A month later
Jason Scott hated flying. He’d never really been especially fond of flying at any time in his life that he could recall, but certain unpleasant experiences over the past several years had served to cement that dislike, and ferment it into a good, healthy loathing.
When he’d decided to make this trip, though, he’d reluctantly conceded to flying. After all, his father had told him with a barely suppressed grin, wasn’t a four hour flight better than a three week road trip? That had been the selling point – Jason hated the idea of a road trip even more than he hated flying.
And so here he was, ensconced as comfortably as he could hope to be in his first class seat on the Red Eye flight from Los Angeles to New York. Admittedly, it wasn’t as bad as he’d anticipated. The flight had been relatively smooth so far, with no turbulence or any other disturbances. So far, Jason had been able to sit back, rest and think about what lay ahead.
He was nervous, he didn’t deny that. He defied anyone to say otherwise, when they were meeting up with old friends that they hadn’t laid eyes on for nearly five years. It wasn’t that he wasn’t looking forward to the reunion. He was, very much so. It was just that the last time he had seen some of the friends he was now on his way to meet, they had parted on less than civil terms.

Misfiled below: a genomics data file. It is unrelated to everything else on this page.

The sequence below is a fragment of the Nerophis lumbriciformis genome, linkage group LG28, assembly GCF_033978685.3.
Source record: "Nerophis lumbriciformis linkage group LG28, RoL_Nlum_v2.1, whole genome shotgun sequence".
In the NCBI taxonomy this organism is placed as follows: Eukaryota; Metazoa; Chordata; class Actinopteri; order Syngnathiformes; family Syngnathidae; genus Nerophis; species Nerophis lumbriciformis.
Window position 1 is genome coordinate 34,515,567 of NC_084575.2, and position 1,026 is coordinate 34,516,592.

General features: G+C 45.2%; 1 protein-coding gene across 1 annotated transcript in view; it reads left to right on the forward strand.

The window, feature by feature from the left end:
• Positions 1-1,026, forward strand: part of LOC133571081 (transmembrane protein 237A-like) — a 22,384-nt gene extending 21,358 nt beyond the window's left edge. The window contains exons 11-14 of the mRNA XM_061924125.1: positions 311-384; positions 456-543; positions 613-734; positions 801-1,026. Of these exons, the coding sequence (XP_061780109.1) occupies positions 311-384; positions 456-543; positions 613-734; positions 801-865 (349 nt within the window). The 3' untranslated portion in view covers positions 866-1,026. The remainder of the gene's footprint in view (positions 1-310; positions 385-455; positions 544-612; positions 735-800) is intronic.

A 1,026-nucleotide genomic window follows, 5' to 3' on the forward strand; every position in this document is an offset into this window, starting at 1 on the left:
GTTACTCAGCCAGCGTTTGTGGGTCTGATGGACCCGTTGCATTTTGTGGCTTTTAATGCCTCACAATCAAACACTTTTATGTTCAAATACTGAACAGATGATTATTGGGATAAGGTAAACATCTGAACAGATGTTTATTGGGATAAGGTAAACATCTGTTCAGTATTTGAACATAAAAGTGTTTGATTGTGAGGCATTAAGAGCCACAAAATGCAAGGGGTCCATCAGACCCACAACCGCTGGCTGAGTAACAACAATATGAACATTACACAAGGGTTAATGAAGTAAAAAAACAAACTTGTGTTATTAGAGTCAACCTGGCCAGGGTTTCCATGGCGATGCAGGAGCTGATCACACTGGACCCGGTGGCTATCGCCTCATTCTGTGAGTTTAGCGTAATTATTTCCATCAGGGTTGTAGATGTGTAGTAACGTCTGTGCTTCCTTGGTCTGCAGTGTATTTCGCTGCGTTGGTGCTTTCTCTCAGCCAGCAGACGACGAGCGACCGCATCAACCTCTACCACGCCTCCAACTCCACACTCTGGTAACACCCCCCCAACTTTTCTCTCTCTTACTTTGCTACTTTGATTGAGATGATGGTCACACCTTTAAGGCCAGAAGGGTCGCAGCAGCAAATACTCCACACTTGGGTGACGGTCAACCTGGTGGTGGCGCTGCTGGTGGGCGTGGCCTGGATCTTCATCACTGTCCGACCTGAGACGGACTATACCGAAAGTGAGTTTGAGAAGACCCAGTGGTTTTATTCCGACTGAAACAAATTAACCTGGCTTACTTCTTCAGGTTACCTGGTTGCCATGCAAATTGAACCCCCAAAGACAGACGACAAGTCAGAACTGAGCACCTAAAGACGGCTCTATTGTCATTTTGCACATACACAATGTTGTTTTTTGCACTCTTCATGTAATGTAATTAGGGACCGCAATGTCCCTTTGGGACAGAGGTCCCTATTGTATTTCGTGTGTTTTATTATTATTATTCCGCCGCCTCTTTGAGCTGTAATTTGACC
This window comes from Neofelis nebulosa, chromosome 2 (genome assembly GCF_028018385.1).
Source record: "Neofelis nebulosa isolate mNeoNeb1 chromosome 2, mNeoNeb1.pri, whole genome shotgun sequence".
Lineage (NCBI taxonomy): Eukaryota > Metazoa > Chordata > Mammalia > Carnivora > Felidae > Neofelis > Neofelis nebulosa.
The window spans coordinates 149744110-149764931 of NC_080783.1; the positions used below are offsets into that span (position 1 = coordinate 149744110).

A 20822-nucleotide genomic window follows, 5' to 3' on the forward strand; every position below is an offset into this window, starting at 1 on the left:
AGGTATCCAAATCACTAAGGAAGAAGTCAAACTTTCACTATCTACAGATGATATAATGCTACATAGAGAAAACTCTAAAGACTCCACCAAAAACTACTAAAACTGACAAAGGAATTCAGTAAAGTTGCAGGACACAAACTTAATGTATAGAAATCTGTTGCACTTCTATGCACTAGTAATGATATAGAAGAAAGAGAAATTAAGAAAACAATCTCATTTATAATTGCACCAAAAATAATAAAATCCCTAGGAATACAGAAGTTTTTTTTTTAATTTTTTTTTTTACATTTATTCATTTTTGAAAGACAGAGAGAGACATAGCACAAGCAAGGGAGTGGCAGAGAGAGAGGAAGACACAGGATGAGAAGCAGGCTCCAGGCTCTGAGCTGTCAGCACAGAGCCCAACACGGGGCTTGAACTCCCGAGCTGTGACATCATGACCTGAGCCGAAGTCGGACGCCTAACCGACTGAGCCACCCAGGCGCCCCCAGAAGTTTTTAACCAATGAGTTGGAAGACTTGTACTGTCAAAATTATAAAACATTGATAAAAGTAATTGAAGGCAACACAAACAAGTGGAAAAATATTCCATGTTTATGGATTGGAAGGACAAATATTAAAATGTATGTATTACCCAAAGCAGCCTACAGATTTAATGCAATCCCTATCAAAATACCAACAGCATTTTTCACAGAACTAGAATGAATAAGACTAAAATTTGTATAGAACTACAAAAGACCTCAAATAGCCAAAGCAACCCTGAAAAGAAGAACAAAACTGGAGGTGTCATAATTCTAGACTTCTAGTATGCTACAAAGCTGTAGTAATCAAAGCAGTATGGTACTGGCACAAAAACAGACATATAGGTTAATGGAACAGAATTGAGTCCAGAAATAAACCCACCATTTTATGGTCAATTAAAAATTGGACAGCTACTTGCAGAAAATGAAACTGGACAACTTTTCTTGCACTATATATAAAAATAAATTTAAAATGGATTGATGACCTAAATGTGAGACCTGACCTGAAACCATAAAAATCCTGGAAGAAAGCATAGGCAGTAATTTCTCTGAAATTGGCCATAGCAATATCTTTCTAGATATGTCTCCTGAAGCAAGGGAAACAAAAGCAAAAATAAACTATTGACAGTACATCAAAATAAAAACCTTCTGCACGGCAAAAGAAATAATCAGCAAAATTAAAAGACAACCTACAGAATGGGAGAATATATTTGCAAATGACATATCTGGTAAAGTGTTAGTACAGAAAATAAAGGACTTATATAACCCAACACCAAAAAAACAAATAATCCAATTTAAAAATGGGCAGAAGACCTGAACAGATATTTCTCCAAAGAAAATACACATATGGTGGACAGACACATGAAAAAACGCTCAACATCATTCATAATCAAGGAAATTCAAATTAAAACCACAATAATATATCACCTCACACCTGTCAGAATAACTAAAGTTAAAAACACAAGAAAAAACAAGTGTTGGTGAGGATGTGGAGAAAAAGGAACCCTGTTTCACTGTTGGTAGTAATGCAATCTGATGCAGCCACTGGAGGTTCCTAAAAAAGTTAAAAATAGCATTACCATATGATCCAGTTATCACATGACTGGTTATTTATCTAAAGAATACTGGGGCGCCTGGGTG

A grimace found its way onto his face. That was a pretty monumental understatement, really. The last time he had been together with his best friend, Tommy, they had ended up having a truly explosive argument that had almost come to blows. Jason could not even remember now what the argument had been about. All he knew was that when he had left Angel Grove with his parents for the last time, of all his friends, Tommy was the only one who had not come to the airport to see them off.
That had hurt, he didn’t deny it. It hadn’t been all that surprising, though. Tommy had always been stubborn and pig-headed… Not unlike himself. His father had often commented that the two boys were twins in every way except looks, and there had been times that Jason would have agreed. Towards the end, though, it had seemed that there had been nothing but animosity between them, and Jason didn’t know why. All he knew was that, in the end, they’d not been able to spend more than ten minutes together without erupting into a fight. And, almost always the fights had been about something insignificant that neither had been able to remember later on.
So here he was, on his way to meet up with old friends, including the one friend with whom he’d seemed to be unable to do anything but fight and argue. His father had advised him not to expect too much, but also to be willing to give Tommy a chance. To put what was in the past behind them and start over afresh, if that was what was needed. Jason wanted to, desperately. But his meeting up with Tommy again was not the only thing weighing on his mind.
There was one other person he was hoping to meet up with again, and this particular person had no idea that he was coming. A man from his past… his own personal saviour. This man had literally saved his life, and Jason couldn’t possibly go to New York without making a genuine effort to get in touch with him. And in truth, it was that potential meeting that really had his stomach twisting into knots.
Jason sighed softly, inadvertently attracting the attention of the stewardess who happened to going past. She paused, then crouched down beside him.
“I’m guessing you must have a fair bit on your mind, not to be able to sleep like everyone else.”